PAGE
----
Genetic Engineering & Biotechnology News

MAY15 2018

Genetic Engineering & Biotechnology News (GEN) is the world's most widely read biotech publication. It provides the R&D community with critical information on the tools, technologies, and trends that drive the biotech industry.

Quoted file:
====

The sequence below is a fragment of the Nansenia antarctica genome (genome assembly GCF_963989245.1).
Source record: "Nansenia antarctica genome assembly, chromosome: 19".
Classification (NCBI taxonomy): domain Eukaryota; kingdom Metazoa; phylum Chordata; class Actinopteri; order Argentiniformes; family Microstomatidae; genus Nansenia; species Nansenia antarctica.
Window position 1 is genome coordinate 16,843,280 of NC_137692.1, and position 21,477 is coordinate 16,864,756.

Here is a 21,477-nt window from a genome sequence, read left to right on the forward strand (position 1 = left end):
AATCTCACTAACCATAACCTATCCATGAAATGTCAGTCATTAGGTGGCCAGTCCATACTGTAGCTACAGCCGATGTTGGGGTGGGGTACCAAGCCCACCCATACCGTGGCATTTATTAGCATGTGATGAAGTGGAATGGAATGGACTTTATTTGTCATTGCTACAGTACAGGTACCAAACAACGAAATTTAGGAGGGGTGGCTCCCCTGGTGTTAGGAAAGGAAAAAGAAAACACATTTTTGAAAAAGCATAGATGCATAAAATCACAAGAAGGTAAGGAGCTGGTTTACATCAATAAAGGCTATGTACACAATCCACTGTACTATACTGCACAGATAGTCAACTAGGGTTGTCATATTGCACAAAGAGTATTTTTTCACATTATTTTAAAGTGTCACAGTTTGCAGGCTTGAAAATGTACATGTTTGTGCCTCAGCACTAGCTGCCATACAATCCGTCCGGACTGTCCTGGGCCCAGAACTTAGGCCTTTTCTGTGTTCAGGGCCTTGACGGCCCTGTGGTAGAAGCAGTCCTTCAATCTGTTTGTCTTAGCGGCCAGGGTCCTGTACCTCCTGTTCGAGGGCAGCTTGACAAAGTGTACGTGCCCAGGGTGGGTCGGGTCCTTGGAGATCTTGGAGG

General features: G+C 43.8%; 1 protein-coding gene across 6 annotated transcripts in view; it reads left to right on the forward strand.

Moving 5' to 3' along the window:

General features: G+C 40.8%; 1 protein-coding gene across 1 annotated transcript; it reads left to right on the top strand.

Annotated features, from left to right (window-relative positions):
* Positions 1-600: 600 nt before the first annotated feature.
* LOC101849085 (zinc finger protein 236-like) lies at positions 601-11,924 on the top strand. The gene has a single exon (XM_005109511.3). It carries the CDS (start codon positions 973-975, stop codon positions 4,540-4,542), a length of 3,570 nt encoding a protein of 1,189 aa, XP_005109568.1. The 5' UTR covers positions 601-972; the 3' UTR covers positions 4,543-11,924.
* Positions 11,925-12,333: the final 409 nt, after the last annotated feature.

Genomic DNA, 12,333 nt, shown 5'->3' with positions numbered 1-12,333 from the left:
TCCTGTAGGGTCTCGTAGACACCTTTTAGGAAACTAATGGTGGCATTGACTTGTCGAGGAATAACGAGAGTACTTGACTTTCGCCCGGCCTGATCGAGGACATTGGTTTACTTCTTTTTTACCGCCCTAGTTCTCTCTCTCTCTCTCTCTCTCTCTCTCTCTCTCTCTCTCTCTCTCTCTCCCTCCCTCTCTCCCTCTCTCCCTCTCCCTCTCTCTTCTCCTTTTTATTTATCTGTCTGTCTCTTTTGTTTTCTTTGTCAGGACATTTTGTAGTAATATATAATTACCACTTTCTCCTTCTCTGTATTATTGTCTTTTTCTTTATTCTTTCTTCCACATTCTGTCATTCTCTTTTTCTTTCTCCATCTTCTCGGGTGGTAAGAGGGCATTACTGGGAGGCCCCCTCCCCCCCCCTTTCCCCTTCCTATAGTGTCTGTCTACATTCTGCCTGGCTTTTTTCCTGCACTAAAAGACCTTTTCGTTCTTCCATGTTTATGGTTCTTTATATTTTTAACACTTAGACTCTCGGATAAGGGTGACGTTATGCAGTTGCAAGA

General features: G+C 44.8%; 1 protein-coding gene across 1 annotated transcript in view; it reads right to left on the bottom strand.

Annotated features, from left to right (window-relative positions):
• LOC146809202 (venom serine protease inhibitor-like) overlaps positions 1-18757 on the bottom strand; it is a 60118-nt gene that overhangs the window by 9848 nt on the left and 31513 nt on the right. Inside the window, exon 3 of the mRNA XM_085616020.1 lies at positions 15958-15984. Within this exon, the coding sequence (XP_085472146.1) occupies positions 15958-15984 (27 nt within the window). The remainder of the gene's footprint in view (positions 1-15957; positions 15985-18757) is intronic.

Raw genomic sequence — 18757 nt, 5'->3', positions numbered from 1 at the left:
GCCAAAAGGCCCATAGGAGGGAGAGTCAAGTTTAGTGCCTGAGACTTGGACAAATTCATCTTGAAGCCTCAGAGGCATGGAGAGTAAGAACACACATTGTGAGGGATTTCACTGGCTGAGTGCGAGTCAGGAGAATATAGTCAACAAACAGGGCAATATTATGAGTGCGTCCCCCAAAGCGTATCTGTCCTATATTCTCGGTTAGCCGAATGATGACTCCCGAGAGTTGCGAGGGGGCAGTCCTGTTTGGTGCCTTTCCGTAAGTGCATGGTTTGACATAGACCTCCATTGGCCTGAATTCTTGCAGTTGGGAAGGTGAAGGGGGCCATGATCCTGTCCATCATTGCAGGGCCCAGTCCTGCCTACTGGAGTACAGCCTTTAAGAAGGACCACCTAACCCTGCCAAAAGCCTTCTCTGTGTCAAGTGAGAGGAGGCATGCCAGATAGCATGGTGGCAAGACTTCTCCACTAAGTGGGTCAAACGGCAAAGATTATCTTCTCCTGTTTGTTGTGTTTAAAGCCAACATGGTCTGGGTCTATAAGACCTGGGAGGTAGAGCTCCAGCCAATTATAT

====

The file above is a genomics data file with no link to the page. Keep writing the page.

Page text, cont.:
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8 | MAY 15, 2018 | GENengnews.com | Genetic Engineering & Biotechnology News Gail Dutton If a biologist wants to check the sequence alignment of DNA, she may have to request the services of a bioinformatician, who may keep her waiting hours, even days, for a complete analysis. To avoid such delays, the biologist might consider another option: analytics technology from Dotmatics. This company provides informatics solutions that let researchers generate analyses—querying and importing data, running multiple analy- ses and visualizations, getting a complete re- sult—in timespans as short as a coffee break. It shouldn't take hours to generate data for analysis. "Time is money," acknowl- edges Stephen Gallagher, Ph.D., CEO of Dotmatics. And sensitivity to time, he sug- gests, animates Dotmatics' work: "We have algorithms that are two orders of magnitude faster than anyone else's. We can perform se- quence alignments at a rate of 1 trillion bases per second. This kind of performance is just unheard of. "Our aim is real-time analysis—coffee- break analytics." Eliminating analytical de- lays that have challenged biologists in the past accelerates therapeutic development and thus benefits drug developers and pa- tients alike. Dotmatics is aggressively committed to making complex analytics tools easy for bench scientists to use without becoming informaticians themselves. As a result, sci- entists needn't send data out to informatics specialists and wait for the results. That commitment to ease of use extends to graphics, too. "Graphics scale indepen- dently of the size of the data," Dr. Gallagher points out. "Users can load and analyze the entire human genome on a laptop, and the graphics will be smooth and seamless—even smoother than in the gaming industry." Founding In 2001, Dr. Gallagher and Alastair Hill, Dotmatics' director and chief technical offi- cer, were working together at Merck in the United Kingdom to improve access to data. "Back then, data access was a big problem," Dr. Gallagher recalls. "There were few actu- al tools to make searches and collaboration easy across projects. By 2005, we thought, 'If it works here, it can work elsewhere.'" Rather than participate in a Merck spin- off business, Dr. Gallagher and Mr. Hill left the company, acquired the rights to the technology they had been developing, and founded Dotmatics. "Our mission was, and remains, the provision of scientifically aware tools to bench chemists and biolo- gists to let them capture, query, and analyze scientific data for drug development," af- firms Dr. Gallagher. In Dotmatics' earliest days, Dr. Gallagher and Mr. Hill worked in a spare bedroom writing code. Their challenge was to make the code specific enough for a given com- pany, but flexible enough that any company could use it. The next challenge was finding a buyer. "Our aim was to develop products for small biotechs that didn't have the resources of big pharma," Dr. Gallagher says. Six months along, the Belgian biotech UCB became Dot- matics' first customer. It was soon followed by others such as the University of Dundee and BioFocus. (All of the institutions named here are still Dotmatics' customers today.) Dotmatic wasn't overly focused on gen- erating a fast return on its investment. "Our main goal was to help scientists by making good products," notes Dr. Gallagher. The first two products were Browser and Gate- way, which UCB initially licensed for hun- dreds of users. "That was quite exceptional," Dr. Gallagher says. Then, Dotmatics devel- oped an electronic notebook. Today it has a suite of 14 highly integrated tools. During those early days, "potential clients would say we had great products but wonder whether we'd be around in five years," Dr. Gallagher admits. "Eventually, that stopped, and companies began to seek us out. People believed in us, and sales grew from there." Today, the company has offices in the Unit- ed States, the United Kingdom, France, the Netherlands, Australia, New Zealand, Japan, and South Korea. Bio- and Cheminformatics Support "It's rare to have a company fully support both chemists and biologists," Dr. Gallagher says. He considers that product breadth is one of Dotmatics' distinguishing features. "Some companies have a few competing products, but we provide a full platform of full-fledged products and customer support." Many of those products were developed with input from customers to ensure they meet sci- entists' real needs. "Early on, we were chemistry-led," Dr. Gallagher recalls. "Our focus was to take complicated tools for cheminformatics and make them easy to use and readily available to bench chemists. A few years ago, we saw the industry was changing to incorporate bio- logics molecular medicine." Biologists didn't have access to the type of robust, easy-to-use tools Dotmatics had developed for chemists, so the company developed them. Vortex for Bioinformatics is a prime exam- ple. Released in March, it offers analytical and visualization capabilities for sequence data and other types of data, as well as very large data- sets such as DNA, RNA, and protein or pep- tide sequences. Vortex lets researchers search, edit, and annotate sequences, and search and browse for antibody complementarity-deter- mining region (CDR) number schemes and CDR alignment. It also integrates with Vortex' cheminformatics features. Other tools in Dotmatics' platform enable sample and asset tracking, file importation into a unified database, graphical workflows, chemical registration and reagent manage- ment, chemical sourcing, communications, browsing of corporate scientific databases, biologics entity registration, protein produc- tion process management, and importation into Microsoft Office. Standalone and SaaS Deployments The software is available for local or cloud deployment. The software as a service (SaaS) implementation, which has been available Self-Serve Informatics Platform from Dotmatics Grinds through Data, Sustains Workflows Analytics Times as Brief as Coffee Breaks Corporate Profile Dotmatics provides informatics software and services. The company, which recently announced an expansion of its biologics capabilities, aims to help biologists and chemists in dispersed research environments handle complex workflows and a variety of data types. Vortex for Bioinformatics, an extended version of Vortex, Dotmatics' data visualization and analytics solution, can help scientists engaged in biologics drug discovery and other biology research areas process antibody sequences as well as genomic, proteomic, metabolomic, and peptide data.